Celebrity chef Rachel Allen talks to Alison Jones about the perils of live cooking and her love of food.
One of the pleasures of going to something like the BBC Good Food Show is to see your favourite chefs up close and personal.
It also offers the opportunity for some schadenfreude if, away from the safety of the TV studio and the opportunity for retakes, they fail to deliver a perfect meal under pressure.
Irish chef Rachel Allen knows that feeling well after she nearly suffered a culinary calamity in front of a live audience.
“I was making a cake on stage, the cake was in the oven, then I turned round saw a bowl of ground almonds on the worktop.
“I whipped the cake out of the oven, stirred in the almonds and put it back in quickly. I just about managed to salvage it.
“It was so funny because I had just said ‘make sure you’ve got everything in there’.
“I think it does reassure the audience to see cooks are fallible, that it can go wrong for them.
“It’s so much more spontaneous than a programme where everything can be edited. You really do have to think on your feet and say ‘Okay, this hasn’t worked, what am I going to do here?’.”
Rachel, who has put Irish cooking on the map with her TV programme Rachel’s Favourite Food for Friends, is part of a cooking dynasty in Ireland.
Her husband Isaac, a restaurateur, is the son of culinary icon Darina Allen, Ireland’s best known chef.
She owns the renowned Ballymaloe Cookery School in County Cork. She had been working in her mother-in-law’s famous hotel and restaurant when, together with her farmer husband Tim, they set up the school in the middle of a 100 acre organic farm.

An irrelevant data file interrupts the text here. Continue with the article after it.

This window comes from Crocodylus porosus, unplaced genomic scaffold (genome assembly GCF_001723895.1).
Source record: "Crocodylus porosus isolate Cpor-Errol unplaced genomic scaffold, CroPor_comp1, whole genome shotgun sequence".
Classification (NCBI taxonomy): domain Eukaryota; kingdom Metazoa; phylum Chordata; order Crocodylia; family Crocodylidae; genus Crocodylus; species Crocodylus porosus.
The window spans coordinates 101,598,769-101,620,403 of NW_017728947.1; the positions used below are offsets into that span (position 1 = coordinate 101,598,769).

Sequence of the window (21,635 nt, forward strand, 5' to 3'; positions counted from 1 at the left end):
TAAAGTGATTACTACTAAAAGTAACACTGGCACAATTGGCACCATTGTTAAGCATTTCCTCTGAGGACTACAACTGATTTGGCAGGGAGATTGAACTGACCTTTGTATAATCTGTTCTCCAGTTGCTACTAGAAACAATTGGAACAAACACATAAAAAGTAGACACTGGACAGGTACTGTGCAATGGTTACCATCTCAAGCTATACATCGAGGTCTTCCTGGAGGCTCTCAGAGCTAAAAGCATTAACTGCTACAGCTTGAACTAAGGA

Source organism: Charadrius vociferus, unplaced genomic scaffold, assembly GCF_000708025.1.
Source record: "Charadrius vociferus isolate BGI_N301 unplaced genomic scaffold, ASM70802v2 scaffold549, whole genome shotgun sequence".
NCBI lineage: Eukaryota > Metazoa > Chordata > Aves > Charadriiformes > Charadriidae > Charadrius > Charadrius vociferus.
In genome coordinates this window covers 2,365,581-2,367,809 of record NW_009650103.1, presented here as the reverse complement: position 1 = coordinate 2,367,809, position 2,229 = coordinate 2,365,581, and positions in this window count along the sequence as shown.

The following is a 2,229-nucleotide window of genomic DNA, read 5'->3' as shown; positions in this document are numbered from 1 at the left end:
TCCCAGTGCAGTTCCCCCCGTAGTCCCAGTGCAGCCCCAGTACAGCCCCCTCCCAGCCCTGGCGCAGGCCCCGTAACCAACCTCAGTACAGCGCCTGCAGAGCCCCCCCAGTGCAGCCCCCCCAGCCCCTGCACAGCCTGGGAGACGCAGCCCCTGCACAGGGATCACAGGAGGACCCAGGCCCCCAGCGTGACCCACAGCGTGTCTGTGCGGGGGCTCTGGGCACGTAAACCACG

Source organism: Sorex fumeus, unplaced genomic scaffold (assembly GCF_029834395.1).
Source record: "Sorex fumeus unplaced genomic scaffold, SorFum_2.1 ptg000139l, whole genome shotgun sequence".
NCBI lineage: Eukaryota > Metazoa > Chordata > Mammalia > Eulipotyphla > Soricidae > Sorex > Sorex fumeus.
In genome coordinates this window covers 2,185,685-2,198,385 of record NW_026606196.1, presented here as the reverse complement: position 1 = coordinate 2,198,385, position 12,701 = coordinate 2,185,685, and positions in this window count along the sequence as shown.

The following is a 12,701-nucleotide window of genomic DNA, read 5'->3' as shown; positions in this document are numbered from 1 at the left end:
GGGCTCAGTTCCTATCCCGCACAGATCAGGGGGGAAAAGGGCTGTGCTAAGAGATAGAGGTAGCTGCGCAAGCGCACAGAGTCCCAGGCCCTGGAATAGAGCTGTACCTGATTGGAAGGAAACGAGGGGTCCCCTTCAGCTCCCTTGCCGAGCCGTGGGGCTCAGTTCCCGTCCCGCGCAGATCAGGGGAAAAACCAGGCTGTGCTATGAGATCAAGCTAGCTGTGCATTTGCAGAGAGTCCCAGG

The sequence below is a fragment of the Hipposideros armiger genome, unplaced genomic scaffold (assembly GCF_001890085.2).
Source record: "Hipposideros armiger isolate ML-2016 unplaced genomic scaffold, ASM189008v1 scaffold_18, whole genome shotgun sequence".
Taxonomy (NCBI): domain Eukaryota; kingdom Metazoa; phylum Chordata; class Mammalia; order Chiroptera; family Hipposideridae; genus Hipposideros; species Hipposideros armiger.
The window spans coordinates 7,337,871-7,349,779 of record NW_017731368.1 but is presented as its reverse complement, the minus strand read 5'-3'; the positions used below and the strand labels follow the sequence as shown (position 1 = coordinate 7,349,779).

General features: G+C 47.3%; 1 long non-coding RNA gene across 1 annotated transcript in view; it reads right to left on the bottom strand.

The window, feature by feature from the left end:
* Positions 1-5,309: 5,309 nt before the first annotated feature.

Rachel went to study there as a teenager.
“I’d always loved baking when I was growing up, I had a very sweet tooth, but I didn’t really think of it as a career.
“I knew I wanted to do something creative and my parents said I should do a cookery course.
“I was thinking of something in fashion, clothes or shoes. I wanted to go to Cordwainers in London to design shoes. My mam has clothes shops. My father had shoe factories that were in the family for generations back. He is now retired but to this day, every time I get a new pair of shoes he’ll examine them, see if they’re well made.”
In spite of her work commitments, Rachel’s mother always made meals for the family.
“That is something I feel passionately about, and that we have to pass on these skills to our children,” says Rachel.
“Before I went to cookery school my mum said ‘you need to learn how to roast a chicken and make gravy before you go’, so she taught me how to do that.
“It is something everyone should know – how to make a good gravy.”
Rachel started teaching at her mother-in-law’s school and would have been content with passing her knowledge on through the courses they hold there, until she was spotted by a TV producer who came on one of them.
“They asked if I would be interested in having a programme. I said ‘sure I’ll give it a go’.